To qualify, the timekeeping device had to be accurate to within three seconds a day, a level that was not even met by the best land-based pendulum clocks of the era. The knock-on effect of this accuracy meant that ships’ longitude could be accurately determined within 30 miles after a six-week voyage. Sounds like madness in 2021, but in the early 1700s, this was miraculous. Harrison’s five timepieces were known as H1 to H5. Although he demonstrated the supreme accuracy of H4 and H5, the Board still would not award Harrison the prize until King George III got involved and insisted Harrison was awarded something. Along with a reduced financial reward, Harrison’s H5 was bestowed the title “Marine Chronometer” in 1773.
Tested to high standards
By the mid-19th century, marine chronometers were in regular use. The issue of testing them became very real however, as they were essential pieces of safety equipment for ship navigators. The solution was to utilize the facilities at the European observatories including Neuchâtel, Geneva and Kew in London. These observatory trials led to movements undergoing periods of very stringent testing to determine if they were up to the title of “Observatory Chronometer”. Eventually, brands used the observatory trials to showcase their outstanding watchmaking skills, sometimes spending years tweaking movements to be as perfect as possible in preparation — like an athlete preparing for the Olympics.
In the 1950s and ’60s, watch movements could be submitted for chronometer testing and would undergo a 30- to 50-day testing cycle, that would result in a certificate known as a “Bulletin de Marche”. This certificate gave details of each movement’s performance whilst under test and was supplied with watches alongside the guarantee certificate. I’ve handled a number of Officially Certified Chronometer (OCC) dialed vintage Rolex Oysters that included the Bulletin de Marche paper, thus allowing the watch to wear the esteemed OCC badge on its dial.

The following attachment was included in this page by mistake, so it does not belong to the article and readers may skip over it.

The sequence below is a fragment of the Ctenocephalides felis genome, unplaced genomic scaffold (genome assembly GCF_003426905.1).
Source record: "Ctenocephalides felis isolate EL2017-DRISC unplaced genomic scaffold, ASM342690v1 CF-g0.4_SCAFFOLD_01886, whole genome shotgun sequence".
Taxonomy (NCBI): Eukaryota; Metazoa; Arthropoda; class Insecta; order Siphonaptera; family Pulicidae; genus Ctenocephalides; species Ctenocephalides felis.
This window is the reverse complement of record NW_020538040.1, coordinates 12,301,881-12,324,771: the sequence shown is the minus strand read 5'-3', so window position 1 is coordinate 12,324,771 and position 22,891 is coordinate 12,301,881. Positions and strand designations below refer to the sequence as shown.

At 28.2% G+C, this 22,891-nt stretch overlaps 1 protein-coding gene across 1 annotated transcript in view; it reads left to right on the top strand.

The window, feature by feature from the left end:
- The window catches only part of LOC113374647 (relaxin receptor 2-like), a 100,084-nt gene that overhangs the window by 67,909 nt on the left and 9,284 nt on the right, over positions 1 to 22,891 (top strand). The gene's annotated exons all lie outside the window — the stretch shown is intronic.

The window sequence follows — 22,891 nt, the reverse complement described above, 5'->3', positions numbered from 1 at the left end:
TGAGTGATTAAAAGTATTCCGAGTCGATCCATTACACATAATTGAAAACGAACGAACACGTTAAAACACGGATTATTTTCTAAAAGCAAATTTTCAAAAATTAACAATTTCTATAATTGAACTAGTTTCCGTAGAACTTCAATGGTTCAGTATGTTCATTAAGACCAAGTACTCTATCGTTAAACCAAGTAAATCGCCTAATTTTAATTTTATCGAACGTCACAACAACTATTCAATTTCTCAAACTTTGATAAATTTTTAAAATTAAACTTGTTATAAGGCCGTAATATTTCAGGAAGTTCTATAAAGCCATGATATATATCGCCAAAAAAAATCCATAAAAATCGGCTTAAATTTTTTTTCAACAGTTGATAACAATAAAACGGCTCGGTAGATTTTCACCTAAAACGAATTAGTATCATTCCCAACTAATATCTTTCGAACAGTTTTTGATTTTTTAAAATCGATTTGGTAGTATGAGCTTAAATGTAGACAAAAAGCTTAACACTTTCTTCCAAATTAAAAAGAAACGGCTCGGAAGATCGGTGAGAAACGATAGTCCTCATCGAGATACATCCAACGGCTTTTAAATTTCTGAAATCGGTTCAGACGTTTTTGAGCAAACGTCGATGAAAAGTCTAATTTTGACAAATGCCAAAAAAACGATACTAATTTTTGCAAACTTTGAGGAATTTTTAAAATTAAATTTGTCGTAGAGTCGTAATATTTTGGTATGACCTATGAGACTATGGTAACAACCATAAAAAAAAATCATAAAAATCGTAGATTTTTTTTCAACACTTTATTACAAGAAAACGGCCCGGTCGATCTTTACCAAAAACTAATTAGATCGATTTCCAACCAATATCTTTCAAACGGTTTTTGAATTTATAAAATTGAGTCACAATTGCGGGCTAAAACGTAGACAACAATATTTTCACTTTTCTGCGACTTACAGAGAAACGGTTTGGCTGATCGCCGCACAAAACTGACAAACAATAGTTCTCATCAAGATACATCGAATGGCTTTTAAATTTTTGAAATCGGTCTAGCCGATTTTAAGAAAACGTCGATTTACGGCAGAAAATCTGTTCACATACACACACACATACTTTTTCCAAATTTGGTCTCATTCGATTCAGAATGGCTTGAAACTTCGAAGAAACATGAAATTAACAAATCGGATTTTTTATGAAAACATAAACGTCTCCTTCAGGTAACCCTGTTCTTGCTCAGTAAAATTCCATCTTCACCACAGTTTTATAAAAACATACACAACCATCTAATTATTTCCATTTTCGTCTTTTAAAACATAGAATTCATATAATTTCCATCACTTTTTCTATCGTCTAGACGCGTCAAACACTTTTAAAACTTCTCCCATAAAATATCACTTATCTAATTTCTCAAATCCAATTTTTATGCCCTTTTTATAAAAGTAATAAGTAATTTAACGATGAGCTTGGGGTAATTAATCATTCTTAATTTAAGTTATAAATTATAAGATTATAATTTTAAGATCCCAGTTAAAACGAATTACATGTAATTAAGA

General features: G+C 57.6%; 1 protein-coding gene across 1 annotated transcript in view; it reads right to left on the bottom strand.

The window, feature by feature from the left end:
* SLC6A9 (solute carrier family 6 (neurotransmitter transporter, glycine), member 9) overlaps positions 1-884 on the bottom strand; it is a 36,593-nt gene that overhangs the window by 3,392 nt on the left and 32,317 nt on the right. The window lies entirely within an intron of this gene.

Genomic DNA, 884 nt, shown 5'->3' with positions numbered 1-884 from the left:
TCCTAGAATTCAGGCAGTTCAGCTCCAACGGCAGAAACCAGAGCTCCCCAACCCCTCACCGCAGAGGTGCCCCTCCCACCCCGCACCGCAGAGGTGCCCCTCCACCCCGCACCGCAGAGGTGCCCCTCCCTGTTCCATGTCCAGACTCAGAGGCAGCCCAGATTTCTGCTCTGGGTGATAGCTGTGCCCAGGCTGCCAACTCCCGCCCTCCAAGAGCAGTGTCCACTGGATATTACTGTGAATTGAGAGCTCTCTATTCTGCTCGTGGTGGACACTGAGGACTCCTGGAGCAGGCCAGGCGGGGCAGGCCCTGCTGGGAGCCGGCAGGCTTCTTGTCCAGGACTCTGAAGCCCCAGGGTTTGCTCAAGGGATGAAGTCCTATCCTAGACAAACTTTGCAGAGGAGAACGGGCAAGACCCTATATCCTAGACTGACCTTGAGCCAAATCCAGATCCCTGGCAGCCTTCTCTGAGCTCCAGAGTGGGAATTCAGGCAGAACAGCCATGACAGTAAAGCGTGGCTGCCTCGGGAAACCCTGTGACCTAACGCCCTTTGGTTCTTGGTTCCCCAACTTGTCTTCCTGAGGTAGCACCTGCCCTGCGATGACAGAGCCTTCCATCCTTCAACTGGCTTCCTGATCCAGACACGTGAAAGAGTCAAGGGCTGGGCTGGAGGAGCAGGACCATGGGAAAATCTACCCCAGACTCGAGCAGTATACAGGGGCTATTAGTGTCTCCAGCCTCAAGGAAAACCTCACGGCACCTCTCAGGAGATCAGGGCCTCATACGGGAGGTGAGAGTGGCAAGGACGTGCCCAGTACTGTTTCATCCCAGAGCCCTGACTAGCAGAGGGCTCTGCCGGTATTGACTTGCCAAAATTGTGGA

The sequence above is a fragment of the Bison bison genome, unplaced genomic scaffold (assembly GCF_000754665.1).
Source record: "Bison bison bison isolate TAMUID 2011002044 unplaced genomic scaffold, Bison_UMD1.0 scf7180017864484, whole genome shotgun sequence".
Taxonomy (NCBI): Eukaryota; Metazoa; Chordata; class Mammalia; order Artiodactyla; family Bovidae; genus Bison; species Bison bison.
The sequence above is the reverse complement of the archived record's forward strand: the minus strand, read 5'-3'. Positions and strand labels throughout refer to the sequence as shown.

In 1973, the Swiss watchmaking cantons of Bern, Geneva, Neuchâtel, Solothurn and Vaud collaborated with the Federation of the Swiss Watch Industry to establish an independent chronometer testing body. In French, the body is called the Contrôle Officiel Suisse des Chronomètres or as its better-known acronym, COSC. The COSC essentially exists to set the standard for chronometer rating of movements, although it’s important to note that many brands insist on bettering the standards set by COSC. Since the early 1970s when COSC was founded, manufacturing has come a long way, and brands such as Rolex and Tudor can consistently better the COSC standard in their own in-house testing.
The COSC standard tests the performance of the movement over a period of 15 days. To be clear, this is just the movement and not the fully assembled watch. Each movement has a white plastic dial fitted with two small black dots opposite each other to focus the camera that monitors the seconds hand every 24 hours. The movement is tested as a manual wind (i.e. the automatic mechanism is disengaged) and wound once a day at the same time each day. It is tested in five different positions and at three different temperatures — three o’clock, six o’clock, nine o’clock, dial up and dial down at the three temperatures of 8, 23 and 38 degrees Celsius. Each position and temperature get 24 hours, and then the timing is checked, hence the 15-day cycle. The timings are taken, and the average daily rate has to be within -4 and +6 seconds per day.